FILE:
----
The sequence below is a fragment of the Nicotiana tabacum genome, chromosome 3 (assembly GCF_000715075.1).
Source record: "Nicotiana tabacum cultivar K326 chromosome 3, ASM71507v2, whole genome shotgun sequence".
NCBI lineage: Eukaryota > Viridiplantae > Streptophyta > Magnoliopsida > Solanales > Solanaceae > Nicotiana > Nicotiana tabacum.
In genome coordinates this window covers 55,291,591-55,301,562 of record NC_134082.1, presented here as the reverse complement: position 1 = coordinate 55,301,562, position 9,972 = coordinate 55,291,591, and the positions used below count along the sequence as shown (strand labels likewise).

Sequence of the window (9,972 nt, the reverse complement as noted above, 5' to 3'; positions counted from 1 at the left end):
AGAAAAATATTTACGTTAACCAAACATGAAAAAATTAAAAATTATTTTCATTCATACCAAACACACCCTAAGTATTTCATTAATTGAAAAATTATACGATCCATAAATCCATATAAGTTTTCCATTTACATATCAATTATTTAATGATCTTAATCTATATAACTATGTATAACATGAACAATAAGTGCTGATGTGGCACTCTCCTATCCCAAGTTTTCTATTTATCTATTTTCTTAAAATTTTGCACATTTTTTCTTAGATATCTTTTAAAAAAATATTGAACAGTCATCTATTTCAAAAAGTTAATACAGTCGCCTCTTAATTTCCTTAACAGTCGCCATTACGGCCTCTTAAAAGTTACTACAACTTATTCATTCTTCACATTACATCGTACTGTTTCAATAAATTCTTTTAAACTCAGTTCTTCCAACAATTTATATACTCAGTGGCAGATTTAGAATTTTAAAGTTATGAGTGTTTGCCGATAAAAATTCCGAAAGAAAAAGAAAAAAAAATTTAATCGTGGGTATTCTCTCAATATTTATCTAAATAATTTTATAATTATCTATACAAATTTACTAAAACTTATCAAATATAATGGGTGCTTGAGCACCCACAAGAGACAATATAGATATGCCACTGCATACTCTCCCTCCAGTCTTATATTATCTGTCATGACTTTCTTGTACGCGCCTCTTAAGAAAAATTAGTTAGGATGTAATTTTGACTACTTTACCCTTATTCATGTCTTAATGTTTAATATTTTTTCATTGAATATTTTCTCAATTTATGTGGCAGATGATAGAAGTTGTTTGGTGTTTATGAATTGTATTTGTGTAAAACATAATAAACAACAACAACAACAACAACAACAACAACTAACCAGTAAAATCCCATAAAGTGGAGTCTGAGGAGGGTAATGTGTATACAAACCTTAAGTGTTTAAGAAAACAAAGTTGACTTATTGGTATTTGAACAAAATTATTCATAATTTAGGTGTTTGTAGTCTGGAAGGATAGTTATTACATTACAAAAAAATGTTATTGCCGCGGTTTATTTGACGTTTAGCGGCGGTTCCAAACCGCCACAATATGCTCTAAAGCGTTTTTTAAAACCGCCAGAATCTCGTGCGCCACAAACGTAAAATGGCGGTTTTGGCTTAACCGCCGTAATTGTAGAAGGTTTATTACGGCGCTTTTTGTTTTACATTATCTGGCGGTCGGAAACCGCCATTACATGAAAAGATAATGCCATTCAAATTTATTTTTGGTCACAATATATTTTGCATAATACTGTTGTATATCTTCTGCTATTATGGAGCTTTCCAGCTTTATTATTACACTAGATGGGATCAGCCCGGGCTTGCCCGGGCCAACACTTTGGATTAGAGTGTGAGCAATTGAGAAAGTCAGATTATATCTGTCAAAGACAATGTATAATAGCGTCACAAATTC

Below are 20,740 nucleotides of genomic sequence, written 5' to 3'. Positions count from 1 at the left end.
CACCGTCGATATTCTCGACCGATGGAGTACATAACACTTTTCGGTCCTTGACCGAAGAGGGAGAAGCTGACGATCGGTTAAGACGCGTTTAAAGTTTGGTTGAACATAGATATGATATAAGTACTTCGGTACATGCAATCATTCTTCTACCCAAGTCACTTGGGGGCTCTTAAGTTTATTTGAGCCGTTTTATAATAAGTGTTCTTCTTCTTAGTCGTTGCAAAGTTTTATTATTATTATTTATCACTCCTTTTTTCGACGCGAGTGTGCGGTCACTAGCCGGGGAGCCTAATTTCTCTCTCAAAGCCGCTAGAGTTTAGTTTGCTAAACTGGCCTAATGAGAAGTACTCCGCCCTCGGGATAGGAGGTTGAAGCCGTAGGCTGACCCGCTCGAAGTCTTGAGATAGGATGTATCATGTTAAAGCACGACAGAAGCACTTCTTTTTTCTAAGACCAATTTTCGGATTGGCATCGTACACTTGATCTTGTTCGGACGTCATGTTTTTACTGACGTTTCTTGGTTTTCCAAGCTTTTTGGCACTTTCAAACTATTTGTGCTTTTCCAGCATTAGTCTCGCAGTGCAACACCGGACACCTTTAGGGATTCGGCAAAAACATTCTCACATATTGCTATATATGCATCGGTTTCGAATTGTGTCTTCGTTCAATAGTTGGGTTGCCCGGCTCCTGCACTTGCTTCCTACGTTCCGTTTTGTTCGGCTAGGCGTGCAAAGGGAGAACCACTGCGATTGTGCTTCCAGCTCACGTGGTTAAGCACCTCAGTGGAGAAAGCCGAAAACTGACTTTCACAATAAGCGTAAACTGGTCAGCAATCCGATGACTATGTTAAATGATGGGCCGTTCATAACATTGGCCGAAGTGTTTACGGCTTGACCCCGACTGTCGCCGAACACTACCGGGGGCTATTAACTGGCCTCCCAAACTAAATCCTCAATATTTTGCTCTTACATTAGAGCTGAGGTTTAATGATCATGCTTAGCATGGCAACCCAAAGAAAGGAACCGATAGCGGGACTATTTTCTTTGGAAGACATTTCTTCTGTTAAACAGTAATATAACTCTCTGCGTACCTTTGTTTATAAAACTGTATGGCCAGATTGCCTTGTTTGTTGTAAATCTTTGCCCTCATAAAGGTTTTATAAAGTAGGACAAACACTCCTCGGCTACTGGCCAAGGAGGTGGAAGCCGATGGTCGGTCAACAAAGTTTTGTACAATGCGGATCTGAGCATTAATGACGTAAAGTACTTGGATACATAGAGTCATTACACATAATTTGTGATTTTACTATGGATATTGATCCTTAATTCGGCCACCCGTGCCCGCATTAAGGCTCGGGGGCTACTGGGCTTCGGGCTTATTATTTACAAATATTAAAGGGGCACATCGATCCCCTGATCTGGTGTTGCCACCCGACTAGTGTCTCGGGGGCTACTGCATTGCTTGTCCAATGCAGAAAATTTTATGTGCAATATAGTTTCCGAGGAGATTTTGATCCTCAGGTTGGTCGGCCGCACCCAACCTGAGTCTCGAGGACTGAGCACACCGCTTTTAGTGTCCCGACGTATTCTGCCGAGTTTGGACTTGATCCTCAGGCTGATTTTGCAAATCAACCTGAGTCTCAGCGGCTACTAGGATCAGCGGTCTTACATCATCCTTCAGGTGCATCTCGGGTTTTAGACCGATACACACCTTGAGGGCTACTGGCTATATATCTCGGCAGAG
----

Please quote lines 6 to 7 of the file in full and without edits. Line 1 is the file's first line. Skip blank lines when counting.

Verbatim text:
AGAAAAATATTTACGTTAACCAAACATGAAAAAATTAAAAATTATTTTCATTCATACCAAACACACCCTAAGTATTTCATTAATTGAAAAATTATACGATCCATAAATCCATATAAGTTTTCCATTTACATATCAATTATTTAATGATCTTAATCTATATAACTATGTATAACATGAACAATAAGTGCTGATGTGGCACTCTCCTATCCCAAGTTTTCTATTTATCTATTTTCTTAAAATTTTGCACATTTTTTCTTAGATATCTTTTAAAAAAATATTGAACAGTCATCTATTTCAAAAAGTTAATACAGTCGCCTCTTAATTTCCTTAACAGTCGCCATTACGGCCTCTTAAAAGTTACTACAACTTATTCATTCTTCACATTACATCGTACTGTTTCAATAAATTCTTTTAAACTCAGTTCTTCCAACAATTTATATACTCAGTGGCAGATTTAGAATTTTAAAGTTATGAGTGTTTGCCGATAAAAATTCCGAAAGAAAAAGAAAAAAAAATTTAATCGTGGGTATTCTCTCAATATTTATCTAAATAATTTTATAATTATCTATACAAATTTACTAAAACTTATCAAATATAATGGGTGCTTGAGCACCCACAAGAGACAATATAGATATGCCACTGCATACTCTCCCTCCAGTCTTATATTATCTGTCATGACTTTCTTGTACGCGCCTCTTAAGAAAAATTAGTTAGGATGTAATTTTGACTACTTTACCCTTATTCATGTCTTAATGTTTAATATTTTTTCATTGAATATTTTCTCAATTTATGTGGCAGATGATAGAAGTTGTTTGGTGTTTATGAATTGTATTTGTGTAAAACATAATAAACAACAACAACAACAACAACAACAACAACTAACCAGTAAAATCCCATAAAGTGGAGTCTGAGGAGGGTAATGTGTATACAAACCTTAAGTGTTTAAGAAAACAAAGTTGACTTATTGGTATTTGAACAAAATTATTCATAATTTAGGTGTTTGTAGTCTGGAAGGATAGTTATTACATTACAAAAAAATGTTATTGCCGCGGTTTATTTGACGTTTAGCGGCGGTTCCAAACCGCCACAATATGCTCTAAAGCGTTTTTTAAAACCGCCAGAATCTCGTGCGCCACAAACGTAAAATGGCGGTTTTGGCTTAACCGCCGTAATTGTAGAAGGTTTATTACGGCGCTTTTTGTTTTACATTATCTGGCGGTCGGAAACCGCCATTACATGAAAAGATAATGCCATTCAAATTTATTTTTGGTCACAATATATTTTGCATAATACTGTTGTATATCTTCTGCTATTATGGAGCTTTCCAGCTTTATTATTACACTAGATGGGATCAGCCCGGGCTTGCCCGGGCCAACACTTTGGATTAGAGTGTGAGCAATTGAGAAAGTCAGATTATATCTGTCAAAGACAATGTATAATAGCGTCACAAATTC

Below are 20,740 nucleotides of genomic sequence, written 5' to 3'. Positions count from 1 at the left end.